Black hole collision confirms another part of Einstein's theory of relativity

Video: Einstein was right - gravitational waves exist

For the first time ever, scientists have detected gravitational waves - or ripples in space time - using a precise measuring device called LIGO. The discovery supports Albert Einstein’s theory of general relativity, which predicted the existence o
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For the first time ever, scientists have detected gravitational waves - or ripples in space time - using a precise measuring device called LIGO. The discovery supports Albert Einstein’s theory of general relativity, which predicted the existence o

Scientists with the Laser Interferometer Gravitational-wave Observatory, or LIGO, have detected the signal from a cataclysmic collision between two black holes that lie 3 billion light-years away – much farther than the previous two discoveries.

The findings, described in a paper accepted to Physical Review Letters, cement the idea that gravitational-wave astronomy – a whole new way to observe some of the most powerful events in the universe – is here to stay.

"We're really moving from novelty to new observational science – a new astronomy of gravitational waves," said MIT's David Shoemaker, spokesman for the LIGO scientific collaboration.

The new signal, called GW170104, was picked up in the early morning hours of Jan. 4 by the twin L-shaped detectors in Hanford, Wash., and Livingston, La. The ripple was triggered as two black holes, spinning around slowly toward one another, finally succumbed to each other's gravitational tug – and merged. The collision resulted in the creation of a new, single black hole.

Gravitational waves are ripples in the fabric of space-time, caused by objects accelerating or decelerating through space. Their existence was predicted more than a century ago by Albert Einstein as part of his general theory of relativity, but they were thought to be so faint as to be virtually undetectable.

LIGO changed that. Last year the collaboration announced that its twin detectors had picked up a passing distortion in late 2015 caused by two black holes crashing into one another. A second soon followed. With the third find announced Thursday, scientists are finally moving LIGO's work from the examination of singular curiosities to demographic studies of the sky's invisible denizens. And already, this third discovery is revealing that there may be some diversity in this mysterious cosmic population.

This merger between a binary pair of black holes happened around 3 billion light-years away–much farther than the first two finds (which lay around 1.3 and 1.4 billion light-years from us, respectively). The two black holes appear to have held 31.2 and 19.4 solar masses respectively, and when they coalesced the new singularity weighed in at about 49 solar masses.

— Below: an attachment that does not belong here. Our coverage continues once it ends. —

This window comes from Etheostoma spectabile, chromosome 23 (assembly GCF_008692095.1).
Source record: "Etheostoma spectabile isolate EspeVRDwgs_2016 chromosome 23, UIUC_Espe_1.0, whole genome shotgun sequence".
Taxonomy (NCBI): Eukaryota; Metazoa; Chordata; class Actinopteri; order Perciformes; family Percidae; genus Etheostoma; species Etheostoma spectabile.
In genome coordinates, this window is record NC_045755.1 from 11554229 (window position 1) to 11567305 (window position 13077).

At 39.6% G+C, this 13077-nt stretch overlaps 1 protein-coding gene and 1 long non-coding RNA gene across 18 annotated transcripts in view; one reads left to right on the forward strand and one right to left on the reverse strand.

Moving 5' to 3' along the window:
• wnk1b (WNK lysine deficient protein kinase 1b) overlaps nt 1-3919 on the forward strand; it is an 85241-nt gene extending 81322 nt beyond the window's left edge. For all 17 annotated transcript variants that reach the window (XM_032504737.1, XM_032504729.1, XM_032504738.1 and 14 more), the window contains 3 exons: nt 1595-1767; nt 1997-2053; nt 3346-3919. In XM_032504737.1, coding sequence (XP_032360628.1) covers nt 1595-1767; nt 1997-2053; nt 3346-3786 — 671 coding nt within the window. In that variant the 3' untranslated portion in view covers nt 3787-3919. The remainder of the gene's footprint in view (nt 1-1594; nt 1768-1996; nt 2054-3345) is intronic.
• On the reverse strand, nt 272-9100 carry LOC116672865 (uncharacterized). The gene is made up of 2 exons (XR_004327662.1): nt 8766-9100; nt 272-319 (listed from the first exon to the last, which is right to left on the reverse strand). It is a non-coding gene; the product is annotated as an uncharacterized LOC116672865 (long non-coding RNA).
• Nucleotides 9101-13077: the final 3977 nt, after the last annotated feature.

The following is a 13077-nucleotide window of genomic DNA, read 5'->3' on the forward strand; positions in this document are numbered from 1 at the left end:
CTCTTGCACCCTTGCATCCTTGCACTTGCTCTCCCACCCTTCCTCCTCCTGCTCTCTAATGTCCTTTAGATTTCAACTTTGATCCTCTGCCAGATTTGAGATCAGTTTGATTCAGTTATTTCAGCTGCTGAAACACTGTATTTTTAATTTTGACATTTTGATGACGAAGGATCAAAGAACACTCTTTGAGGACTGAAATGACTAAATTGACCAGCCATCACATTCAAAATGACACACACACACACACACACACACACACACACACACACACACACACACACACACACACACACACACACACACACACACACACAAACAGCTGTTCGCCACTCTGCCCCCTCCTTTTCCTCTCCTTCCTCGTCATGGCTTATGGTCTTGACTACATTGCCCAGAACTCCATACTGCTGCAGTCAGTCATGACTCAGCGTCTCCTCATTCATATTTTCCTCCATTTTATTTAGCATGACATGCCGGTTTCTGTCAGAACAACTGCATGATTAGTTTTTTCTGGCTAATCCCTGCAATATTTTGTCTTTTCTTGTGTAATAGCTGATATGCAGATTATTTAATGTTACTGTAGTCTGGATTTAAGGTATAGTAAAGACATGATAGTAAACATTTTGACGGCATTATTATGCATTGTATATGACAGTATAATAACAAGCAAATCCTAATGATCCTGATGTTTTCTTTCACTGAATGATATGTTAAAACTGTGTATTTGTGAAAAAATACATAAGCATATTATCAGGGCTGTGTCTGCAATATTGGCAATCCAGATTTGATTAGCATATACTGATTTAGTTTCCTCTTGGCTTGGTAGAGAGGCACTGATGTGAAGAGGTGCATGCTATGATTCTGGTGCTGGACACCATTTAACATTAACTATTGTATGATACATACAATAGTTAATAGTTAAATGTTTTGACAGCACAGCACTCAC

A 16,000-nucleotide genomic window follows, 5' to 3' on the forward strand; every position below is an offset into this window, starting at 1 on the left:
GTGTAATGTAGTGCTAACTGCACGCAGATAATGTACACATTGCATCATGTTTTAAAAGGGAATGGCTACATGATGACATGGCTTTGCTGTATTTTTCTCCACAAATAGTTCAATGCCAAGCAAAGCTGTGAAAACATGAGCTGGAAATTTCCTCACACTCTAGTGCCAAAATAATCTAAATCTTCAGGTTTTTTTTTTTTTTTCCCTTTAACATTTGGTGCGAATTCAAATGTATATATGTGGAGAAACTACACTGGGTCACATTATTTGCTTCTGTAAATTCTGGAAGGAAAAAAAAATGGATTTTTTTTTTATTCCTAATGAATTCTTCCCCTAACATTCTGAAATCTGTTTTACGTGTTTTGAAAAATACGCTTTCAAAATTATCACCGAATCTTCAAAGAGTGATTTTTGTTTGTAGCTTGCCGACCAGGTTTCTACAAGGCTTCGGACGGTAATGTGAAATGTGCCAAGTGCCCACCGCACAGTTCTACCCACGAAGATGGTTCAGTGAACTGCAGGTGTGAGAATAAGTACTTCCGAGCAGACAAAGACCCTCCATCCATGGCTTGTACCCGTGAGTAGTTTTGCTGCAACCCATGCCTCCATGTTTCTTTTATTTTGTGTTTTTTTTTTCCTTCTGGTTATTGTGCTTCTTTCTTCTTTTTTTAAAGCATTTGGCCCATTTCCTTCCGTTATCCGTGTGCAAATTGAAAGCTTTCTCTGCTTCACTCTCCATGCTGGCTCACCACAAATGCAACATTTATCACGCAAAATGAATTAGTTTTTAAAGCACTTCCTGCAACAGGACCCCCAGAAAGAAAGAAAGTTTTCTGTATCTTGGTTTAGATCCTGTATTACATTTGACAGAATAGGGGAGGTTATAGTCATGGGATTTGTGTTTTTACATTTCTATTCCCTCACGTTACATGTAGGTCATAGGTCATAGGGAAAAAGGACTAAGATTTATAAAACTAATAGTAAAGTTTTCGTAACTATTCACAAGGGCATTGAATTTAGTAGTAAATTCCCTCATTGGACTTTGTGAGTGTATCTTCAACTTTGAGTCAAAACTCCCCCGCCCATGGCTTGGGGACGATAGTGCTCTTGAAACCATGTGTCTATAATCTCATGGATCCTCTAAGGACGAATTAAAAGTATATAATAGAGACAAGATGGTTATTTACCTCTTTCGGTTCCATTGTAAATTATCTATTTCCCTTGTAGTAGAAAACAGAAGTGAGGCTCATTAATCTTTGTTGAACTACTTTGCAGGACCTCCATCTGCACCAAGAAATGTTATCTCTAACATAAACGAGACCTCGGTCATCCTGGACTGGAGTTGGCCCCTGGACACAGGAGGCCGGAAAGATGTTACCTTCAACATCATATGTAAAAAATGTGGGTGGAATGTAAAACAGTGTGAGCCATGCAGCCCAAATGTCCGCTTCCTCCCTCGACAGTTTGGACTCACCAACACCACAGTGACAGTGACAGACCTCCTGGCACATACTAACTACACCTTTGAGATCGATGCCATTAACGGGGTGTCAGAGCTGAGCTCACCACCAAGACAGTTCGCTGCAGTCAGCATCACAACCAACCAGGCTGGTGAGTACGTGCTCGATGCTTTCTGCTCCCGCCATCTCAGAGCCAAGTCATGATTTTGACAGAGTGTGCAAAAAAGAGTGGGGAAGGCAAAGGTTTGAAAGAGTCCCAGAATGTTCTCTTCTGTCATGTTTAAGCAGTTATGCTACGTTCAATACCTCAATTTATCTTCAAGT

This puts the merger right in the middle of the same weight class as the previous two black hole mergers – a class that scientists had not expected to encounter. Most black holes, they had figured, were the corpses of dead stars and significantly smaller, on the order of a few times the mass of the sun. Others were supermassive, holding millions or even billions of solar masses, and anchored the hearts of galaxies (just as one does at the center of our Milky Way). Many LIGO researchers thought they'd start to see some of those smaller singularities.

These intermediate black holes, however, are starting to look increasingly common.

"It clearly establishes a new population of black holes that were not known before LIGO discovered them," said LIGO scientific collaboration member Bangalore Sathyaprakash of Penn State and Cardiff University.

The new merger does have one key difference, however. In the previous two events, the paired black holes seemed to have spins that were aligned. This is consistent with one theory of their formation, which assumes that the stars that became these black holes are born, and die, in pairs.

But in the new find, the black holes' spins were apparently not aligned with one another – favoring another theory that says the black holes may actually pair up much later in their life histories.

Both theories may explain a slice of the black hole binary population, said LIGO Executive Director David Reitze of Caltech – but the question is how big each slice is. The answer could help scientists understand the complexities of both stellar and black hole formation.

The findings also allowed scientists to probe the limits of Einstein's theory of general relativity further by looking to see whether the gravitational waves underwent dispersion – a bending of the wavelengths that happens when a wave passes through a physical medium. Einstein's theories forbid this from happening to gravitational waves, and so far LIGO's measurements have yet to contradict them.

Scientists hope to eventually see more than just black hole mergers, Reitze said. The next big class of events would be binary neutron star mergers – in part because these events could be seen with both LIGO and traditional telescopes.

In the meantime, LIGO is set to wrap up its current observing run in late summer – right around the time that the European Virgo detector is set to go online. With a little bit of overlap between the two runs, and a little bit of luck, the two detectors just might be able to see the same events – which would allow scientists to get even better measurements of these violent cosmic phenomena.